Difference between revisions of "Serratia marcescens"
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==Application to Biotechnology==
==Application to Biotechnology==
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S. marcescens on an agar plate.
| Serratia marcescens|
Description and significance
Serratia marcescens are gram-negative bacteria which falls under the tribe Klebsielleae and the large family Enterobacteriaceae. It is motile bacteria that are facultative anaerobes.The species, Serratia marcescens is the main pathogen under the genus Serratia. Strains of S marcescens produce prodigiosin, the pigment that gives the bacteria its unique red color. They are rod shaped/ bacillus. It is found in numerous different environments. As a human pathogen, however, it is primarily contracted by hospital patients resulting in urinary and respiratory tract infections. It is also resistant to numerous antibiotics.
Cell Features and Functions
Serratia marcescens are facultative anaerobes, which means they prefer oxygen as a source but can do with out. The red pigment, prodigiosin, is characteristic to the bacteria and is produced by the condensation of an enzyme that forms the pigment. S. marcescens have other distinct features. As opposed to other gram-negative bacteria, they can perform casein hydrolysis; producing metalloproteinases which allow f cell-to-extracellular matrix interaction. For different metabolic process to function S. marcescens also degrade tryptophan and citrate. Citrate is a carbon source for S. marcescens. Researchers have discovered other features of the bacteria, such as adherence and hydrophobicity, and lipopolysaccharide (LPS). In a methyl red test, the bacteria tests negative because it does not perform mixed-acid fermentation. It also produces lactic acid resulting from oxidation and fermentation. Different enzymes have been identified in S. marcescens that contribute to its virulence, such as chitinase, lipase, chloroperoxidase and an extracellular protein, HasA.
The Sanger Institute was funded by the Wellcome Trust, and CNRS, to sequence the genome of Serratia marcescens strain Db11. Dr. Jonathan Ewbank of the Centre d'Immunologie de Marseille Luminy is involved in the sequencing as well. . The genome was completed and consists of a single circular chromosome of 5,113,802 bp with a G+C content of 59.51%. The shotgun reads are still available. The database contains 80,227 reads totalling 51.619 Mb and giving a theoretical coverage of 99.99% of the genome.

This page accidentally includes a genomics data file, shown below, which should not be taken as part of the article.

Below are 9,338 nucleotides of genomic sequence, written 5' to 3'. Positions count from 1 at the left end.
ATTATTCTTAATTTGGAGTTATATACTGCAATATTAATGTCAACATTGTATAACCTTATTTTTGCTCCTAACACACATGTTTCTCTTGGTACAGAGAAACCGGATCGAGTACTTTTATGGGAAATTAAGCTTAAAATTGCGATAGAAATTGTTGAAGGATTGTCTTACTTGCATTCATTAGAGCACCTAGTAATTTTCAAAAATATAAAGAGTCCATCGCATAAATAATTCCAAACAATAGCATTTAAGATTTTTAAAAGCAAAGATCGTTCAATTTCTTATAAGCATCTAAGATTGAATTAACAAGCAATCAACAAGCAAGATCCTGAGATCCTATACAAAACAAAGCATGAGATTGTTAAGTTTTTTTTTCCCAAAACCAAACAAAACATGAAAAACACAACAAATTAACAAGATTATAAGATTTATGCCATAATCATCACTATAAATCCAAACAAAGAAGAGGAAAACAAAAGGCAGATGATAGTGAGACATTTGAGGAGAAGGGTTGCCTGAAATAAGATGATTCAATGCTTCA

Ecology and Habitat
S. marcescens are omnipresent. They are mesophilic bacteria that prefer moderate or preferably damp environments. Their optimal temperature is at 38C. Extremely low or high temperature and even pH are lethal to S. marcescens. It can be found in soil, or water, or in an infected host. Ranging from vertebrates, invertebrates, including plants, S. marcescens can infect almost anything. In humans they are mainly found in the urinary and respiratory tract, but any part of the body is susceptible. http://www.ncbi.nlm.nih.gov/sites/entrez?db=genomeprj&cmd=search&term=Serratia%20marcescens
S. marcescens was discovered in 1819 by Bartolomeo Bizio, an Italian pharmacist from Padua. He named the bacteria after the Italian physicist Giacinto Serrati. He first spotted it on cornmeal mush, polenta. The red color on the mush was S. marcescens. For along time the bacterium was not seen as a harmful pathogen but rather a harmless bacterium to experiment with. In the late 1800’s it became known as an infectious pathogen. http://www.ncbi.nlm.nih.gov/pubmed/9368530
S. marcescens is a common cause of infections in hospitals, or nosocomial infections. Transmission could be as simple as shaking a hand. In hospitals they are especially existent in the neonatal unit, or ICU. Also contaminated hospital equipment also be blamed for transmission. Syringes, catheters, solutions and other things may have the bacteria on them and cause transmission. That is why it can be observed in heroin addicts who use syringes. Treatment includes cephalosporins, gentamicin, amikacin. However, resistance to the antibiotic is an innate characteristic, formed from r-factors on the plasmids of the S. marcescens. The bacteria has a resistance to ampicillin, macrolides, and first-generation cephalosporins. Antibiotics used to treat serratia infection include beta-lactam agents, aminoglycosides and fluoroquinolones and a variety of different resistance mechanisms have been demonstrated. PMID: 9368530 [PubMed - indexed for MEDLINE] http://www.ncbi.nlm.nih.gov/pubmed/9368530 It can cause infection anywhere even in the eye causing conjunctivitis, or keratitis. http://prod.hopkins-abxguide.org/pathogens/bacteria/full_serratia_species.html